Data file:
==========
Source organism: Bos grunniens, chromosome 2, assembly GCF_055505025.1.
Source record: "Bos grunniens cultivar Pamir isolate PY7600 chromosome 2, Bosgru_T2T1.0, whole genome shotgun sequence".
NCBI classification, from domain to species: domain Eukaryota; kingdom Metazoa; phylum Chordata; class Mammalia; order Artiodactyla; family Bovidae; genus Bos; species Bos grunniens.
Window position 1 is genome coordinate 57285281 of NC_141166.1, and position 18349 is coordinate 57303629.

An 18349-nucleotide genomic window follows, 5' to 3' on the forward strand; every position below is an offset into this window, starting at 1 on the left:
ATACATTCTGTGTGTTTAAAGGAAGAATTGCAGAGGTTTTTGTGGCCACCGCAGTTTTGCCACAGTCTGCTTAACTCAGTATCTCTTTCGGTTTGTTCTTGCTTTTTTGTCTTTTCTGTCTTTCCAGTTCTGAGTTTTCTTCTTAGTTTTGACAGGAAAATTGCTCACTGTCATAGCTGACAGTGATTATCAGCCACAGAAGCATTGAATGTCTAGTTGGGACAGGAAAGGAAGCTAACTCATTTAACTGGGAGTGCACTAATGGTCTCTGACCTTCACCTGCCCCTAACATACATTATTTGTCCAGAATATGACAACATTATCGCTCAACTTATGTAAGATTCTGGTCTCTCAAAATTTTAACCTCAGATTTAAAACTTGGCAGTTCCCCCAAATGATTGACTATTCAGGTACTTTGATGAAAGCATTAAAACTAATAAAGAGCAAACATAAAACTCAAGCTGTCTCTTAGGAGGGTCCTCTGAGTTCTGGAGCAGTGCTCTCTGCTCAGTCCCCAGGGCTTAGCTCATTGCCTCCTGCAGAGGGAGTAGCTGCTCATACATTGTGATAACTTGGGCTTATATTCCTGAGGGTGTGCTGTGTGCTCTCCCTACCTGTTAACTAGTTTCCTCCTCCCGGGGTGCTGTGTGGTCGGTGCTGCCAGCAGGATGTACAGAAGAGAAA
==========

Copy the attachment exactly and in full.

Source organism: Bos grunniens, chromosome 2, assembly GCF_055505025.1.
Source record: "Bos grunniens cultivar Pamir isolate PY7600 chromosome 2, Bosgru_T2T1.0, whole genome shotgun sequence".
NCBI classification, from domain to species: domain Eukaryota; kingdom Metazoa; phylum Chordata; class Mammalia; order Artiodactyla; family Bovidae; genus Bos; species Bos grunniens.
Window position 1 is genome coordinate 57285281 of NC_141166.1, and position 18349 is coordinate 57303629.

An 18349-nucleotide genomic window follows, 5' to 3' on the forward strand; every position below is an offset into this window, starting at 1 on the left:
ATACATTCTGTGTGTTTAAAGGAAGAATTGCAGAGGTTTTTGTGGCCACCGCAGTTTTGCCACAGTCTGCTTAACTCAGTATCTCTTTCGGTTTGTTCTTGCTTTTTTGTCTTTTCTGTCTTTCCAGTTCTGAGTTTTCTTCTTAGTTTTGACAGGAAAATTGCTCACTGTCATAGCTGACAGTGATTATCAGCCACAGAAGCATTGAATGTCTAGTTGGGACAGGAAAGGAAGCTAACTCATTTAACTGGGAGTGCACTAATGGTCTCTGACCTTCACCTGCCCCTAACATACATTATTTGTCCAGAATATGACAACATTATCGCTCAACTTATGTAAGATTCTGGTCTCTCAAAATTTTAACCTCAGATTTAAAACTTGGCAGTTCCCCCAAATGATTGACTATTCAGGTACTTTGATGAAAGCATTAAAACTAATAAAGAGCAAACATAAAACTCAAGCTGTCTCTTAGGAGGGTCCTCTGAGTTCTGGAGCAGTGCTCTCTGCTCAGTCCCCAGGGCTTAGCTCATTGCCTCCTGCAGAGGGAGTAGCTGCTCATACATTGTGATAACTTGGGCTTATATTCCTGAGGGTGTGCTGTGTGCTCTCCCTACCTGTTAACTAGTTTCCTCCTCCCGGGGTGCTGTGTGGTCGGTGCTGCCAGCAGGATGTACAGAAGAGAAA